Here was something, in the castle car park, attached to the bumper of a small van, which was more than the everyday sea-crows on the brown waters of the estuary. It came and went in the company of a man, not his slave, for they had seen him retreat from the wild beak, but in the company of people. It was more than the cormorants along the shore, much more than the swans which preened themselves in their muddy reflections, immeasurably more than the biggest of the black-backs or the oldest raven. The gulls swooped down to see. They recoiled from something they could not understand.
The Welsh horror writer Stephen Gregory published his first novel in 1986, to moderate acclaim: titled The Cormorant, it won the 1987 Somerset Maugham Award, and was adapted into a BBC film a few years later. He’s continued to write, and a half-dozen novels later, he’s established himself as both a master of literary horror and one of the genre’s most underrated authors. Several of Gregory’s other books also deal with birds, or have themes of nature, naturalism, and decay, and has earned many comparisons between his work and Poe’s.
A young English family has inherited the Welsh cottage of Uncle Ian; the narrator, a disillusioned high-school teacher, hopes to use this freedom to write his masterwork novel. Yet Ian’s gift came with a strange clause: they can have the cottage as long as they provide for his pet cormorant and keep it alive. The bird is a terror; after being released from its cage, it demolishes the living room, spouting jets of shit everywhere. They give it the surly name of Archie, confining it to a pen in the backyard. As the narrator becomes fascinated with the bird, teaching it how to fish, his wife Ann fears for the safety of their young son Harry. And for good reason: Archie’s flashing beak and powerful wings make short work of his prey. Strange happenings seem to follow the cormorant, as the cottage is surrounded by hostile gulls on more than one occasion. At the epicenter is always Archie, with soulless black eyes and a powerful stabbing beak and the reek of a thousand dead fish…
Perhaps it’s because the “horror” of this novel is a mundane creature portrayed in a realistic manner, but the novel is all too believable. The sea bird is horrible, reeking of dead sea life and rotting kelp, but it doesn’t act out of character: at the end of the day, it’s still a cormorant, a violent bird of prey dropped into the quiet confines of domestic civilization. For me, the horror came across less from the bird, but more the strange goings-on around it. Harry seems fascinated by the cormorant, losing track of himself as he stares at the majestic sea-crow in its reeking splendor, until he’s startled awake by one of his parents or the crackling fire snaps him out of it. He starts to imitate it rather than his parents, stabbing at his mother with the bird’s molted feathers. And halfway through the book, the protagonist encounters an unknown presence reeking of old cigar-smoke—an ally, an enemy, or perhaps some of both?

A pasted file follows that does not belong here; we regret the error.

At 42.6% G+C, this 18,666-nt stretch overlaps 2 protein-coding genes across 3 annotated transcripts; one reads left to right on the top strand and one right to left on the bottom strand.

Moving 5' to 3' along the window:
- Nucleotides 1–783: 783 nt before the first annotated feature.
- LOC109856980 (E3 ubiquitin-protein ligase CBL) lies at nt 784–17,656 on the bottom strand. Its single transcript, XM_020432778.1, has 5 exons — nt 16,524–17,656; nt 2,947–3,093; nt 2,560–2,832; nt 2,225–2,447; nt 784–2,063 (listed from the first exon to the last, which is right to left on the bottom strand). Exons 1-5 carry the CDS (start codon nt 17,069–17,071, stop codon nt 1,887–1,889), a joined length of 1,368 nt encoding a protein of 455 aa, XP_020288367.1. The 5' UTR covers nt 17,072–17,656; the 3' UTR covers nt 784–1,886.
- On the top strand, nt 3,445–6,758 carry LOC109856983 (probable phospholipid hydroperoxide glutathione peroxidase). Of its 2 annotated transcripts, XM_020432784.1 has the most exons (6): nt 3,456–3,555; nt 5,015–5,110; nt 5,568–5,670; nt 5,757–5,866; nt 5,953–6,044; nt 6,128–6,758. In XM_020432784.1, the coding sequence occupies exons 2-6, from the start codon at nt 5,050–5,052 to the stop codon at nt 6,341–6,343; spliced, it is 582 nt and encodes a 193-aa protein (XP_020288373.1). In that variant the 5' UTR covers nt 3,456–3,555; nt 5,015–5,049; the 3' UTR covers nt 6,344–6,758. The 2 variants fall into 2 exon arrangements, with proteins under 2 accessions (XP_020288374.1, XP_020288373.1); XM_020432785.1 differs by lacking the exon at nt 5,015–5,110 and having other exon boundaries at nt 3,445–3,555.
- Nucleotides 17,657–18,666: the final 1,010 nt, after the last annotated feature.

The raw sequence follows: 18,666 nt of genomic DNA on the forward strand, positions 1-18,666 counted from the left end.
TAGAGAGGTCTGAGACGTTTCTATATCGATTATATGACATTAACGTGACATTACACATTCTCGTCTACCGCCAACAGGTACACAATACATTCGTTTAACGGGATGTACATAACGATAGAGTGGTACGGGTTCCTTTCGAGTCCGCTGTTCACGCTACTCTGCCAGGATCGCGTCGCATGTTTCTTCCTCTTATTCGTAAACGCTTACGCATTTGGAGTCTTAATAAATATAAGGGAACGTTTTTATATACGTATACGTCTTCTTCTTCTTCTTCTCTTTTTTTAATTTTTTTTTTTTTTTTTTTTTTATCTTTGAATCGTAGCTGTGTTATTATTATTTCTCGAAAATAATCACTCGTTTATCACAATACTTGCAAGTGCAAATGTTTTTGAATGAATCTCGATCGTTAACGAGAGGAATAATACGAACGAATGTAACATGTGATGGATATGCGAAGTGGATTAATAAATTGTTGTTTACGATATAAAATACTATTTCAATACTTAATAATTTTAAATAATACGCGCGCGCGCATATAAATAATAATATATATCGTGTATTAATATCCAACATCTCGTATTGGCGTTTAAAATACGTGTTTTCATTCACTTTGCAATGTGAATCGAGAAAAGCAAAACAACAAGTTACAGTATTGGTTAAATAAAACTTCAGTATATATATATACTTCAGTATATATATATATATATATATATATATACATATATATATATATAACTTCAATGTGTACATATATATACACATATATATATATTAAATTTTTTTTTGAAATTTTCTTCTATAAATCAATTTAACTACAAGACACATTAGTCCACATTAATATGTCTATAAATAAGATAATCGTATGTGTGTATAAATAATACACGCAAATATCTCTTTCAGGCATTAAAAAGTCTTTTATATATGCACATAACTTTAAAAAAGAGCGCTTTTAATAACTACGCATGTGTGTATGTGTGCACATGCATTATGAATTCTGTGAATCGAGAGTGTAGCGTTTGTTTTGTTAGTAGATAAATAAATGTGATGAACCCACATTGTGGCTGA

Gregory’s deft writing and wonderful language make for great reading; further, his sense of the macabre and ability to turn this mundane but savage bird into a being of pure dread are potent. Little wonder that his novel of earthy terror is compared to Poe. Both authors are confident and sure, crafting dread out of the ordinary by way of psychological suspense. There is a feeling that something just isn’t right here, that the bird is a harbinger of a terror to come. Between the bird’s deadly beak and his torrid jets of green shit, it captures your immediate attention, yet there is something strange and perverse here. Everyday happenings take on a surreal, dreamlike quality, only to be shattered by the intrusive bird. When things return to the peaceful surreal, they are even stranger than before—take the disturbing family bath scene, for example.
The Cormorant is a elusive and withholding novel that does not explain itself—but does it need to? It moves with a slow, methodical pace and is relatively free from gore, two reasons that it may be unfairly overlooked by horror readers. (It’s also short for an ’80s horror novel at under 200 pages.) It is a puzzling read, odd and mysterious, that will frustrate readers who demand to know the answers to life’s mysteries: what was the cause, what was the point, what was real, what was just the product of a drunken imagination? It’s because of these inexplicable unknowns that The Cormorant is so effective at stimulating dread and fear, where a wild bird is the sinister source of dank unease. Readers who enjoy slow, atmospheric, cerebral horror should give The Cormorant a try—it’s the most effective and literate horror I’ve read in a long while.
Title: The Cormorant
Author: Stephen Gregory
Publisher: Valancourt Books
Release Date: 2013
What I Read: ebook
Price I Paid: $5.99
ISBN/ASIN: 1939140374 / B00CKYZY2S
First Published: 1986